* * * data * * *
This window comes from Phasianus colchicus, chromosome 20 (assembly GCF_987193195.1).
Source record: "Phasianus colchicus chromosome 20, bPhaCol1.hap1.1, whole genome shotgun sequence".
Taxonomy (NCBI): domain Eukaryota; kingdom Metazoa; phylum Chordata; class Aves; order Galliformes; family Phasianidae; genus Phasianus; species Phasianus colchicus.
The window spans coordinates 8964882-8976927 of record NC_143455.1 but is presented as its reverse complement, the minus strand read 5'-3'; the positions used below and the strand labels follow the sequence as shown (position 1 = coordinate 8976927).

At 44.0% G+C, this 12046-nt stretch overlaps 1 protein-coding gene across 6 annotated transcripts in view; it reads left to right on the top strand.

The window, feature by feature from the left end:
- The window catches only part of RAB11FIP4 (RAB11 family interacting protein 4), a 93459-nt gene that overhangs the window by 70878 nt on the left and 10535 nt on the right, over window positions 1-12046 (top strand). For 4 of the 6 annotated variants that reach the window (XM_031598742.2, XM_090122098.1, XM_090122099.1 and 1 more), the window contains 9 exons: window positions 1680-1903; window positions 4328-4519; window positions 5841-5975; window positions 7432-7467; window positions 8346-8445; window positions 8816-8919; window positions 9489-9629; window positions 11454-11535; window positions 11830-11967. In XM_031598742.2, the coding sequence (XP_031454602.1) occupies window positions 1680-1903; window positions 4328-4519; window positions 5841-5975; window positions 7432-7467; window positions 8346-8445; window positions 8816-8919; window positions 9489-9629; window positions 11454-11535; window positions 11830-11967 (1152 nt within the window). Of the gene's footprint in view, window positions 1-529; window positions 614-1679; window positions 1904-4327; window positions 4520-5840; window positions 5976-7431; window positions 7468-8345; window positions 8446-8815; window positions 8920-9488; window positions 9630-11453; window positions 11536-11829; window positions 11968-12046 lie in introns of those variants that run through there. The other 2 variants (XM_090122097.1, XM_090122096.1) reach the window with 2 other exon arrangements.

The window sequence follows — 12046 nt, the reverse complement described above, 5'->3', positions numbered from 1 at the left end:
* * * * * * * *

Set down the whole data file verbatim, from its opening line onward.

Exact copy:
This window comes from Phasianus colchicus, chromosome 20 (assembly GCF_987193195.1).
Source record: "Phasianus colchicus chromosome 20, bPhaCol1.hap1.1, whole genome shotgun sequence".
Taxonomy (NCBI): domain Eukaryota; kingdom Metazoa; phylum Chordata; class Aves; order Galliformes; family Phasianidae; genus Phasianus; species Phasianus colchicus.
The window spans coordinates 8964882-8976927 of record NC_143455.1 but is presented as its reverse complement, the minus strand read 5'-3'; the positions used below and the strand labels follow the sequence as shown (position 1 = coordinate 8976927).

At 44.0% G+C, this 12046-nt stretch overlaps 1 protein-coding gene across 6 annotated transcripts in view; it reads left to right on the top strand.

The window, feature by feature from the left end:
- The window catches only part of RAB11FIP4 (RAB11 family interacting protein 4), a 93459-nt gene that overhangs the window by 70878 nt on the left and 10535 nt on the right, over window positions 1-12046 (top strand). For 4 of the 6 annotated variants that reach the window (XM_031598742.2, XM_090122098.1, XM_090122099.1 and 1 more), the window contains 9 exons: window positions 1680-1903; window positions 4328-4519; window positions 5841-5975; window positions 7432-7467; window positions 8346-8445; window positions 8816-8919; window positions 9489-9629; window positions 11454-11535; window positions 11830-11967. In XM_031598742.2, the coding sequence (XP_031454602.1) occupies window positions 1680-1903; window positions 4328-4519; window positions 5841-5975; window positions 7432-7467; window positions 8346-8445; window positions 8816-8919; window positions 9489-9629; window positions 11454-11535; window positions 11830-11967 (1152 nt within the window). Of the gene's footprint in view, window positions 1-529; window positions 614-1679; window positions 1904-4327; window positions 4520-5840; window positions 5976-7431; window positions 7468-8345; window positions 8446-8815; window positions 8920-9488; window positions 9630-11453; window positions 11536-11829; window positions 11968-12046 lie in introns of those variants that run through there. The other 2 variants (XM_090122097.1, XM_090122096.1) reach the window with 2 other exon arrangements.

The window sequence follows — 12046 nt, the reverse complement described above, 5'->3', positions numbered from 1 at the left end: